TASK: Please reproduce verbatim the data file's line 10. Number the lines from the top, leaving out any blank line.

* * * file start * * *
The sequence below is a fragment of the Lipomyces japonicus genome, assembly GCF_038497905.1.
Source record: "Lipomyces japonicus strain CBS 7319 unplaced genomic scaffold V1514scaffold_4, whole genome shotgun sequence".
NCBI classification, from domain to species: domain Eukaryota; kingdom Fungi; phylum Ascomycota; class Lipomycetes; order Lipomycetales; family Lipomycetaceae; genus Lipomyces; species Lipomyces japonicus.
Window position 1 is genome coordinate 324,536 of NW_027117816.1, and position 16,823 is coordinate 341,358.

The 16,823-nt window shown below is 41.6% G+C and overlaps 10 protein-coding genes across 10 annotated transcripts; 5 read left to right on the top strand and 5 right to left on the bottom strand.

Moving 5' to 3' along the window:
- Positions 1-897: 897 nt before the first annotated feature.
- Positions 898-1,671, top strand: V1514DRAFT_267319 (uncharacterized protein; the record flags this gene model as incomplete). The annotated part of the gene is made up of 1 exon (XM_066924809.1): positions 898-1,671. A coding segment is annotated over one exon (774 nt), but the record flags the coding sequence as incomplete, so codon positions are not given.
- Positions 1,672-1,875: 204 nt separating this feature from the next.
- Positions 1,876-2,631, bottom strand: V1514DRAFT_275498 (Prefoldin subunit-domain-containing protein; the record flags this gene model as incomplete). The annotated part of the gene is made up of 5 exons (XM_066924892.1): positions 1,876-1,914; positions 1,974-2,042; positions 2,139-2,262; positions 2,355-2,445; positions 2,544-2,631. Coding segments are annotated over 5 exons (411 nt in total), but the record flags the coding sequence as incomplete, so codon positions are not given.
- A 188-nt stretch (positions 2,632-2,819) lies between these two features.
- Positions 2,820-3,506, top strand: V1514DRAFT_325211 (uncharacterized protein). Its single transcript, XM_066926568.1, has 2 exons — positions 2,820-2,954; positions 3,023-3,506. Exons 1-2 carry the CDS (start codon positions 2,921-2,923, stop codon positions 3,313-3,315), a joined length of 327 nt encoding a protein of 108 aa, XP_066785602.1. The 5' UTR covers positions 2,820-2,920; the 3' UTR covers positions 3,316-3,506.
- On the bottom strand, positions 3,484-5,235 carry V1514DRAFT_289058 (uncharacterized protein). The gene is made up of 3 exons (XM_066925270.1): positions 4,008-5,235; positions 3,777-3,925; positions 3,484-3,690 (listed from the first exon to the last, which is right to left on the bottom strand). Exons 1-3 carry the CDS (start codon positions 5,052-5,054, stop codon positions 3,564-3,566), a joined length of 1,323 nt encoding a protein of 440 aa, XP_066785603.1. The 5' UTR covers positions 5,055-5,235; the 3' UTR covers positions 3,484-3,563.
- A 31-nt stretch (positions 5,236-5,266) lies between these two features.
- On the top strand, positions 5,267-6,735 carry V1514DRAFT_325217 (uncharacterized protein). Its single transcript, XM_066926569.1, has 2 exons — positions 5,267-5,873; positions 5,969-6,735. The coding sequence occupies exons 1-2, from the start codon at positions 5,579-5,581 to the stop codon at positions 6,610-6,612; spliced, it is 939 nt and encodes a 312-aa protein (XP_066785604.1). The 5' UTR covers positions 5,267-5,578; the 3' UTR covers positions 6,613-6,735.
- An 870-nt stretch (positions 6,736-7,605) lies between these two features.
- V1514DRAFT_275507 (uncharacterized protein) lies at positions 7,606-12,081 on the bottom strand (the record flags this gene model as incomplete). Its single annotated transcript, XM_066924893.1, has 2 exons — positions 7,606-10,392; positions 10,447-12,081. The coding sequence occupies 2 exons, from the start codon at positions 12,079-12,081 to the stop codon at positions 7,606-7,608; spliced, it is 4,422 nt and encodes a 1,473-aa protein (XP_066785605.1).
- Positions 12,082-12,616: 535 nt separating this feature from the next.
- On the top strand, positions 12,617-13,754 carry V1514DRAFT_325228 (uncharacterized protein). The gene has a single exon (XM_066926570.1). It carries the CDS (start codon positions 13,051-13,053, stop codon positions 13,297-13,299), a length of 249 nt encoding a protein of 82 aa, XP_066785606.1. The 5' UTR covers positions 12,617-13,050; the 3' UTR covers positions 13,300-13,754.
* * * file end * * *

- Positions 1,876-2,631, bottom strand: V1514DRAFT_275498 (Prefoldin subunit-domain-containing protein; the record flags this gene model as incomplete). The annotated part of the gene is made up of 5 exons (XM_066924892.1): positions 1,876-1,914; positions 1,974-2,042; positions 2,139-2,262; positions 2,355-2,445; positions 2,544-2,631. Coding segments are annotated over 5 exons (411 nt in total), but the record flags the coding sequence as incomplete, so codon positions are not given.